A woodworking shop at 515 Washington Street, owned by Calistoga City Council member Don Williams, has been shut down due to land and building use violations, according to the city.
For the past few months, Williams has been renting the space to Wine Barrel Furniture, owned and operated by Paul Block. On July 13, Brad Cannon, with the planning and building department, along with Fire Chief Steve Campbell, responded to a complaint about manufacturing going on in the shop and immediately closed down operations.
There were two reasons for the shutdown, Cannon said. One, the shop is only zoned for storage, and two, the risk of fire is increased with manufacturing taking place in the shop. “There is a big difference between operating as storage and factory,” he said.
According to City Manager Mike Kirn, Williams’ building permit was issued in 1990 for storage and office use.
It’s a question of the land use compatible with current zoning, Kirn said, adding the site is currently zoned for residential use.
Williams said in an interview he had been operating light manufacturing at the shop during the time his business occupied the space, and thought that Block’s business was a match for use of the building, but also said he “had no knowledge” of what Block was doing in the shop other than storing wood and supplies. Block had not responded to phone messages as of Firday monring.
Earlier this year, Williams was forced to evict a different tenant out of the shop, named Dan Williams, who was storing electrical equipment in the shop, but living in an RV on the property. It is unclear whether Dan Williams was using the shop as a partial residence. Don Williams said the shop has a bathroom but no kitchen facilities.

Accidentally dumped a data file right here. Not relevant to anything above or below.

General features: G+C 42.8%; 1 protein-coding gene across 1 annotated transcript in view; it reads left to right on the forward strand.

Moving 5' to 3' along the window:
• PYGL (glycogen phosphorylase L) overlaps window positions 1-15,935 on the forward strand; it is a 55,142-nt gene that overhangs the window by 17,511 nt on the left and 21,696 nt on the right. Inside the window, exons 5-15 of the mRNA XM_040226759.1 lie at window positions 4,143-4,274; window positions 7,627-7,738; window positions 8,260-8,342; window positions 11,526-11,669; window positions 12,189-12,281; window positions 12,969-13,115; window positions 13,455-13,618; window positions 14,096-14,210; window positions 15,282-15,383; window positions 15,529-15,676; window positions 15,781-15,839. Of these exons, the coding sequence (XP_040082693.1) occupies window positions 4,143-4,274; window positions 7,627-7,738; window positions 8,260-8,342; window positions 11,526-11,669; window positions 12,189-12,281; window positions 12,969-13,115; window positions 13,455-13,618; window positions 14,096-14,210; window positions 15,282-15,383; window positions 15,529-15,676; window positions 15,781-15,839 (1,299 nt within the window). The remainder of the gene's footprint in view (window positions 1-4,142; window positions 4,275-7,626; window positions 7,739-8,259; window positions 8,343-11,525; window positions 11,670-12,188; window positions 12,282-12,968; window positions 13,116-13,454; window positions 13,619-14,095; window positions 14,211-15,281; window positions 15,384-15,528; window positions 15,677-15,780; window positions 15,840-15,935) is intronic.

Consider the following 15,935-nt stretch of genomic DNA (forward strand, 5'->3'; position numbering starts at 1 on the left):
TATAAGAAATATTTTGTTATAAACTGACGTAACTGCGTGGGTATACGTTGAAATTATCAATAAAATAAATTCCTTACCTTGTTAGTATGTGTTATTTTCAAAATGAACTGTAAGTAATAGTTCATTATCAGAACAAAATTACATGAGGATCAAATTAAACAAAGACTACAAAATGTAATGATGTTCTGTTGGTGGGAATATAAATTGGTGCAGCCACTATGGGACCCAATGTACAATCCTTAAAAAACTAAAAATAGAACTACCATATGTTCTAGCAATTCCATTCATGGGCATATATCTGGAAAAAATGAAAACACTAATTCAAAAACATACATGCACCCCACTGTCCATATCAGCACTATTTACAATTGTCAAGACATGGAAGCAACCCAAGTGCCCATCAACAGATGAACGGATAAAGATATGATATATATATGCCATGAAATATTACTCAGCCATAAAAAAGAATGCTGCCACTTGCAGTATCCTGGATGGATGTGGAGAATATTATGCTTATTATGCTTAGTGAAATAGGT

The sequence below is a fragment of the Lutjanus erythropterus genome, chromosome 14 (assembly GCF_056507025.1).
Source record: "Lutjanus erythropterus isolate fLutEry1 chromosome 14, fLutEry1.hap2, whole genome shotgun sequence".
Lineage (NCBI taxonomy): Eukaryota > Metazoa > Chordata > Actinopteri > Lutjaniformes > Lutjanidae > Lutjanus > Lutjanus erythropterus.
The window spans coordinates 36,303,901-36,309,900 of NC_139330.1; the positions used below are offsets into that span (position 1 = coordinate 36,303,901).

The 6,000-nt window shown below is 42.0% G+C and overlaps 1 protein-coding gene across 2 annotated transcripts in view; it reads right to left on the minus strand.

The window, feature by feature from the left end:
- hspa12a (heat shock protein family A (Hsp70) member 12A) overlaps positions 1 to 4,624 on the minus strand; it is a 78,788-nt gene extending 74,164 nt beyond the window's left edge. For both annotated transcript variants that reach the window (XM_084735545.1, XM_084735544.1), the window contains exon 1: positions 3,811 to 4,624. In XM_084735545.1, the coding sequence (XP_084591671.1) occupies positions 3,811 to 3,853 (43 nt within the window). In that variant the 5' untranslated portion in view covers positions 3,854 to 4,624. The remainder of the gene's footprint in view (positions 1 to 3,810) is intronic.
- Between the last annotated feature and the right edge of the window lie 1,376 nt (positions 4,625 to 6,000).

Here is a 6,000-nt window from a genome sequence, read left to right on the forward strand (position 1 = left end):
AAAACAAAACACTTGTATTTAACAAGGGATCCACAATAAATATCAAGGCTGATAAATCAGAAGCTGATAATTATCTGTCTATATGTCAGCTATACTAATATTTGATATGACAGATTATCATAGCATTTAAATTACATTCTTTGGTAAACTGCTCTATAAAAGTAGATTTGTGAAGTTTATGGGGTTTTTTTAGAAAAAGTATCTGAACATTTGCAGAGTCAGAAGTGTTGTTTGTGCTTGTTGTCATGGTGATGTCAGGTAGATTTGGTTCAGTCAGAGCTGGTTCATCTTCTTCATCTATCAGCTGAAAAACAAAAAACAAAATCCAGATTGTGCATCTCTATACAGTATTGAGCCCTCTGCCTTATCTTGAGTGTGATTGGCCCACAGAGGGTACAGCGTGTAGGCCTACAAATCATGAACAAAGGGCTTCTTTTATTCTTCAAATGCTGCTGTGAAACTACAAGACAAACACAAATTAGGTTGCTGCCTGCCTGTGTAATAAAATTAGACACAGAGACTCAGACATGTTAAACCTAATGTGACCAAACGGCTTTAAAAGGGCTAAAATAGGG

Williams also owns the house in front of the shop, and another residence on Cedar Street which he also rents.
Other than that violation, the city says it doesn’t have any records of past complaints regarding use of the shop on Washington.
“I don’t believe there have been any,” Kirn said.
The city is now evaluating the zoning and land use permit with the city attorney, and expects to present Williams with its findings in the next few days.
The situation is “challenging,” Kirn said. “In our opinion it’s not compliant with the type of occupancy associated with the original construction of what the building was built for.”
Kirn added the city is “using the same process we did for Buster’s Bar-B-Que (That was cited earlier this year for improper grading),” Kirn said. “It’s not like we’re treating the situation any differently.
It just takes a little bit of time for us to navigate through the legal review and make sure we’ve got it correct and accurate.”
Senior Planning Director Zach Tusinger says there haven’t been any zoning map changes for the Washington Street area in question since 2003.
The area where the shop is located on south Washington Street is a mix of industrial and residential use, often at close quarters. For use of his shop, Williams has been referring to a 2010 Urban Design and Land Use Element in the city’s General Plan that allows mixed use and small-scale industrial use in that area of the street, he said.
He operated his own wood flooring business in the shop for about 26 years, he said, before he retired and started renting it out.
Williams said he was notified by Block on the day the shop was red tagged, and subsequently went to the city planning office and spoke to Tusinger about the complaint. He has not been issued a specific citation yet, however.
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